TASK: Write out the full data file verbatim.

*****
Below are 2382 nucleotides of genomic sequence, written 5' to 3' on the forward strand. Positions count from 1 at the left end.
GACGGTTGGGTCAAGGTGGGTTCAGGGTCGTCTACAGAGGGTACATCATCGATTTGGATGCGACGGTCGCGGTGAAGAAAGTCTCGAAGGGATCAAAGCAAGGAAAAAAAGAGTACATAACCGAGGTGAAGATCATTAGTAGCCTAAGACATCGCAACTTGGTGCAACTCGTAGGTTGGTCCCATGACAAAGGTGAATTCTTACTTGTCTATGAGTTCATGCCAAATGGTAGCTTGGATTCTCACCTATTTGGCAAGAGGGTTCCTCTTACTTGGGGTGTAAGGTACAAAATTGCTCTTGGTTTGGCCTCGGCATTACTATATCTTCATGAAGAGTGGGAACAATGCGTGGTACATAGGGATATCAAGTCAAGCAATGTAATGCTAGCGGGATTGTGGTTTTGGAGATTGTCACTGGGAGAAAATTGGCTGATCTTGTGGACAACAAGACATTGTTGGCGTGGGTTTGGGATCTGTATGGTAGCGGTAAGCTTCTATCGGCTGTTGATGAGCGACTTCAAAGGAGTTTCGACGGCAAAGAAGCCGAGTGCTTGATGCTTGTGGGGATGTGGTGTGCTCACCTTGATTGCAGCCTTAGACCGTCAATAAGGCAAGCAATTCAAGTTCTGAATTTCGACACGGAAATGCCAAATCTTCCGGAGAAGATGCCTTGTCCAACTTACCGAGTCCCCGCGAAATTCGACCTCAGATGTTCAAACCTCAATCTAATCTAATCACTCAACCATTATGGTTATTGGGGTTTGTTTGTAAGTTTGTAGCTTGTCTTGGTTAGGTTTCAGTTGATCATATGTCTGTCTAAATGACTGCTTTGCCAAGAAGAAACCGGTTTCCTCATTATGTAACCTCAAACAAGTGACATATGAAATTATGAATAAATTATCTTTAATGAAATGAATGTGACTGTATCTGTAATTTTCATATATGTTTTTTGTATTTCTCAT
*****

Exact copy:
Below are 2382 nucleotides of genomic sequence, written 5' to 3' on the forward strand. Positions count from 1 at the left end.
GACGGTTGGGTCAAGGTGGGTTCAGGGTCGTCTACAGAGGGTACATCATCGATTTGGATGCGACGGTCGCGGTGAAGAAAGTCTCGAAGGGATCAAAGCAAGGAAAAAAAGAGTACATAACCGAGGTGAAGATCATTAGTAGCCTAAGACATCGCAACTTGGTGCAACTCGTAGGTTGGTCCCATGACAAAGGTGAATTCTTACTTGTCTATGAGTTCATGCCAAATGGTAGCTTGGATTCTCACCTATTTGGCAAGAGGGTTCCTCTTACTTGGGGTGTAAGGTACAAAATTGCTCTTGGTTTGGCCTCGGCATTACTATATCTTCATGAAGAGTGGGAACAATGCGTGGTACATAGGGATATCAAGTCAAGCAATGTAATGCTAGCGGGATTGTGGTTTTGGAGATTGTCACTGGGAGAAAATTGGCTGATCTTGTGGACAACAAGACATTGTTGGCGTGGGTTTGGGATCTGTATGGTAGCGGTAAGCTTCTATCGGCTGTTGATGAGCGACTTCAAAGGAGTTTCGACGGCAAAGAAGCCGAGTGCTTGATGCTTGTGGGGATGTGGTGTGCTCACCTTGATTGCAGCCTTAGACCGTCAATAAGGCAAGCAATTCAAGTTCTGAATTTCGACACGGAAATGCCAAATCTTCCGGAGAAGATGCCTTGTCCAACTTACCGAGTCCCCGCGAAATTCGACCTCAGATGTTCAAACCTCAATCTAATCTAATCACTCAACCATTATGGTTATTGGGGTTTGTTTGTAAGTTTGTAGCTTGTCTTGGTTAGGTTTCAGTTGATCATATGTCTGTCTAAATGACTGCTTTGCCAAGAAGAAACCGGTTTCCTCATTATGTAACCTCAAACAAGTGACATATGAAATTATGAATAAATTATCTTTAATGAAATGAATGTGACTGTATCTGTAATTTTCATATATGTTTTTTGTATTTCTCAT